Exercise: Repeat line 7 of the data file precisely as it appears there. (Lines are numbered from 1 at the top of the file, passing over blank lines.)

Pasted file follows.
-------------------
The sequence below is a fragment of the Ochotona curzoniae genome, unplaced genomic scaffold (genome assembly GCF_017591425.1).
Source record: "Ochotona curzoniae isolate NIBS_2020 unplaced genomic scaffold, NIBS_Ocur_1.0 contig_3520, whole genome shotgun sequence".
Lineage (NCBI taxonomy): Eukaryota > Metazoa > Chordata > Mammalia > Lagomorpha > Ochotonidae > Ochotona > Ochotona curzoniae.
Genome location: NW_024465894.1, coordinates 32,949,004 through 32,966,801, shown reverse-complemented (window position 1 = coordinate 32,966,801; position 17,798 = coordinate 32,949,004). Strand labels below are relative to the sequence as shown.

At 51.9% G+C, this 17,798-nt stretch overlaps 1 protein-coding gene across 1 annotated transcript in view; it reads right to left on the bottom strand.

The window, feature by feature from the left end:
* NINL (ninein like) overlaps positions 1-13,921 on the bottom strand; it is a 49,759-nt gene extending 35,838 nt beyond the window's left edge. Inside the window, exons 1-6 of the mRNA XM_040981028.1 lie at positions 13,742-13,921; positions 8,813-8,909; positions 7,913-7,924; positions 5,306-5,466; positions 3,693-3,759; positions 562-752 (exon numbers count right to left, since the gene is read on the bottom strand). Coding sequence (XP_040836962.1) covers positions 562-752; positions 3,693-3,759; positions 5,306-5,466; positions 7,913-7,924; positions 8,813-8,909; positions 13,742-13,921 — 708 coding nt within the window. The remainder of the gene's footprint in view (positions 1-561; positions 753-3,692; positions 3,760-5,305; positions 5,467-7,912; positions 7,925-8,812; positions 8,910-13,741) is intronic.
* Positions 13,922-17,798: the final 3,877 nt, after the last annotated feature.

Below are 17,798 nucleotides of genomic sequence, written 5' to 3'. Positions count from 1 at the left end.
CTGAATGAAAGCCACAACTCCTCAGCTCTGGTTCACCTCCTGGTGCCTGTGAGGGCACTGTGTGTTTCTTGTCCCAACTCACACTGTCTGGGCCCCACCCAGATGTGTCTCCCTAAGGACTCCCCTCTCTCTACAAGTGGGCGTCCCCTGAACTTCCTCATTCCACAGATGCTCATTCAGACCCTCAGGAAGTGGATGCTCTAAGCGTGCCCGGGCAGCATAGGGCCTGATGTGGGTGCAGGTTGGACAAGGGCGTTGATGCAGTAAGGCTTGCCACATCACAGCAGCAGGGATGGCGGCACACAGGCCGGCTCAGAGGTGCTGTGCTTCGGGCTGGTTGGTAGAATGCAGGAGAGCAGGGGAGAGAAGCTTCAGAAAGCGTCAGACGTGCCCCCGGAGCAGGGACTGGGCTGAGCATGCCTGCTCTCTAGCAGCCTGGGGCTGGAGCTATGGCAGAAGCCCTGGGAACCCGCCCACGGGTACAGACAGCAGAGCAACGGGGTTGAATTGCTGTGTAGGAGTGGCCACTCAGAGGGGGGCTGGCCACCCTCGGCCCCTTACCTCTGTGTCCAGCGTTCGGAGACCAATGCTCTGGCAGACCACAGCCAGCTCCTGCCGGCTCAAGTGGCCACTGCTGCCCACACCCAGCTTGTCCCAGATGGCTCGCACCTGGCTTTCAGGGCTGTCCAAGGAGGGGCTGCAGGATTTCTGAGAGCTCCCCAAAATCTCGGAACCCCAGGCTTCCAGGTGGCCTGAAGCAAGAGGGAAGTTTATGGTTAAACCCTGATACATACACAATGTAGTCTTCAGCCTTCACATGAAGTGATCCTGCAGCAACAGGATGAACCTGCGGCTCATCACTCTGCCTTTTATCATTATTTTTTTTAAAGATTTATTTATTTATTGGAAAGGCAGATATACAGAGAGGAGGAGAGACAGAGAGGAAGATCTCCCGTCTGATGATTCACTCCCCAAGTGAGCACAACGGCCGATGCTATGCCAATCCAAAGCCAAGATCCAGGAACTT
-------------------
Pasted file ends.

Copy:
* NINL (ninein like) overlaps positions 1-13,921 on the bottom strand; it is a 49,759-nt gene extending 35,838 nt beyond the window's left edge. Inside the window, exons 1-6 of the mRNA XM_040981028.1 lie at positions 13,742-13,921; positions 8,813-8,909; positions 7,913-7,924; positions 5,306-5,466; positions 3,693-3,759; positions 562-752 (exon numbers count right to left, since the gene is read on the bottom strand). Coding sequence (XP_040836962.1) covers positions 562-752; positions 3,693-3,759; positions 5,306-5,466; positions 7,913-7,924; positions 8,813-8,909; positions 13,742-13,921 — 708 coding nt within the window. The remainder of the gene's footprint in view (positions 1-561; positions 753-3,692; positions 3,760-5,305; positions 5,467-7,912; positions 7,925-8,812; positions 8,910-13,741) is intronic.